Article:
West Kelowna  

More mystery sludge

A West Kelowna resident had a rude surprise Saturday morning when she awoke to find her vehicle splattered with a grey-white sludge of some sort.

Jenny, who asked her last name not be used, said the goop is all over her car and part of her driveway and she had no idea what it is, or how it got there.

“It's pretty gross,” said Jenny who lives on Keloka Drive in Rose Valley. “We went out at six this morning and the entire passenger side of the vehicle was covered in this very strange sludge.”

Jenny said there was no sludge on the roof of her home, just on her vehicle and part of the driveway.

None of her neighbours reported a similar event.

Jenny said the slimed vehicle is closest to the house so if it was a person who poured something on their vehicle they would have walked past two other cars to do so.

“I have no idea what it is. It's very bizarre,” she said. “Maybe it is birds, but it certainly does not appear to be.”

The incident is the latest in a spate of occurrences where something is falling from the skies and landing on cars and people down below.

Earlier this week, Transport Canada said the sludge that fell on two Kelowna residents in May was not from a passing airplane.


Evacuation alert rescinded

An evacuation alert for a single property on Westside Road has been rescinded.

The alert was rescinded Friday morning by the Emergency Operations Centre.

It was put in place May 5 after a portion of Westside Road in the Killiney Beach area collapsed.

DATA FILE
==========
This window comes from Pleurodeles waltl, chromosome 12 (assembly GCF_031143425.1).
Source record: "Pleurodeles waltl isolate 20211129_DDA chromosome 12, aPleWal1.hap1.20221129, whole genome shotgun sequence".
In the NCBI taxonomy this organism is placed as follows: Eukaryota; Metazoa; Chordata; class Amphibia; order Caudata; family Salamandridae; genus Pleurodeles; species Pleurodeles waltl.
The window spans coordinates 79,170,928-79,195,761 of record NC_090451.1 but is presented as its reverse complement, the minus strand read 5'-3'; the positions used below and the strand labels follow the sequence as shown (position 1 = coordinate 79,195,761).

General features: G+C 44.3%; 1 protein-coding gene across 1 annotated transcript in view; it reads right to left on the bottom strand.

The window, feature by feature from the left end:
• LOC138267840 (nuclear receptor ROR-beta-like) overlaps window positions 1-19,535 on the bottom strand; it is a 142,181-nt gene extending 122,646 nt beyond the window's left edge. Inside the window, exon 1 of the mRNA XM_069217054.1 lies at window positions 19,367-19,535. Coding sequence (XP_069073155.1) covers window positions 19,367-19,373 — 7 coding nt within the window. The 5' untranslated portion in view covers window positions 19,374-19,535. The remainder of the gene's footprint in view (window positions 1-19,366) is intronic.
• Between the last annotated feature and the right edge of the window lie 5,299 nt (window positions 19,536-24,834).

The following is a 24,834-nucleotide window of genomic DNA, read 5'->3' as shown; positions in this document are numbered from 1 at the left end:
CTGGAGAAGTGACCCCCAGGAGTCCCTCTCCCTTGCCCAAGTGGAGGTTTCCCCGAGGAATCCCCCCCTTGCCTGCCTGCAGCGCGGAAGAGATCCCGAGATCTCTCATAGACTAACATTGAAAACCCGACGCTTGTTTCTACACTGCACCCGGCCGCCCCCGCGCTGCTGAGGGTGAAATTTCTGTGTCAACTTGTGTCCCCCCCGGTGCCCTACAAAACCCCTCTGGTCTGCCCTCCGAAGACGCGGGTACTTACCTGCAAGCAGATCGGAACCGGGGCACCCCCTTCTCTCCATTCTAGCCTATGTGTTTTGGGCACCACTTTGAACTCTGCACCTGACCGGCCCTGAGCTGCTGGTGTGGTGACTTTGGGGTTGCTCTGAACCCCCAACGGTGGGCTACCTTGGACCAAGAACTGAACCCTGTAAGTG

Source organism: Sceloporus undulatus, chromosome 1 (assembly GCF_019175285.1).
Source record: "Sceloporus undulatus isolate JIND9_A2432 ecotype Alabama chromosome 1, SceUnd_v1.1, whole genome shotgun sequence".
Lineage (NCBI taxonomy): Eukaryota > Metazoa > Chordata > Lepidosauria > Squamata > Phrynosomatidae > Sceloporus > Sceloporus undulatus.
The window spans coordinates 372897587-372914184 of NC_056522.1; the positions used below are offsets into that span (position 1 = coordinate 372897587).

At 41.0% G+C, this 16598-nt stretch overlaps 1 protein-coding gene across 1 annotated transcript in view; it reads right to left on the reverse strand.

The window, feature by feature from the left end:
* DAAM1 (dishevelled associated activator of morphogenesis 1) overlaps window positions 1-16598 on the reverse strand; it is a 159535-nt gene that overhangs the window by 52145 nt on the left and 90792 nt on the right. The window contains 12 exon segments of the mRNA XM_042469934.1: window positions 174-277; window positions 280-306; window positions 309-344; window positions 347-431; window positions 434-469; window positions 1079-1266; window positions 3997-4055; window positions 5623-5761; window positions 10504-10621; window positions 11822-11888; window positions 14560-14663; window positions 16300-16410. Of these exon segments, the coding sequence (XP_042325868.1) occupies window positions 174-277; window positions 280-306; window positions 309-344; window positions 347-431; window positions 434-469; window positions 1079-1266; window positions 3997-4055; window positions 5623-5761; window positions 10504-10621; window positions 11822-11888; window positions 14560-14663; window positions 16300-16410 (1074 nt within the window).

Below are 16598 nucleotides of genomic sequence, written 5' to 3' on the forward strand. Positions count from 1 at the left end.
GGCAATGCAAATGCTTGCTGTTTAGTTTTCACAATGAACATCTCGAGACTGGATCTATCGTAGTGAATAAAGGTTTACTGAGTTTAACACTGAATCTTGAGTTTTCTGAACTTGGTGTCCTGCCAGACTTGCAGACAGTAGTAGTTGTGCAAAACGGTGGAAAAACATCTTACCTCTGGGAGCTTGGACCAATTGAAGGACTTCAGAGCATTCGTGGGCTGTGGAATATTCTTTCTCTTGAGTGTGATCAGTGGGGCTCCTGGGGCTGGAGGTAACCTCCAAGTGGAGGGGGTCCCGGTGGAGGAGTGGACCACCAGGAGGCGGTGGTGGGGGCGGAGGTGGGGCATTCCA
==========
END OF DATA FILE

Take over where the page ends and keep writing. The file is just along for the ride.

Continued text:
In the meantime, the EOC continues to demobilize most of the flood protection measures put in place over the past several weeks, however, some will remain in place until Okanagan Lake drops closer to full pool.

The lake is presently 13 centimetres above full pool.

Residents who have flood mitigation measures in place can now consider removing those.

Sandbags can be returned to authorized locations until the end of day Thursday, June 28.

Click here for a list of drop-off locations.

While the flood threat continues to diminish, States of Local Emergency do remain in effect in West Kelowna, Kelowna and the Regional District of Central Okanagan.

Fender bender slows traffic

You might want to leave a little extra time for your commute from Kelowna to the Westside.

A three vehicle fender bender has slowed traffic out of Kelowna onto the William R. Bennett Bridge.

Listeners to Okanagan Oldies 103.9 says the collision occurred in the left lane between Boucherie and Hudson roads.  


Sailboat owner sought

The City of West Kelowna is looking for the owner of a sailboat that slammed into the shore Monday.

The boat apparently came loose from its moorings during Monday's windstorm and rammed into a motor boat on the Westbank First Nation beach lots north of the William R. Bennett Bridge and across from the Grand.

Both boats suffered significant damage according to residents in the area.

If you own the boat, or know the owner, the city would like to hear from you.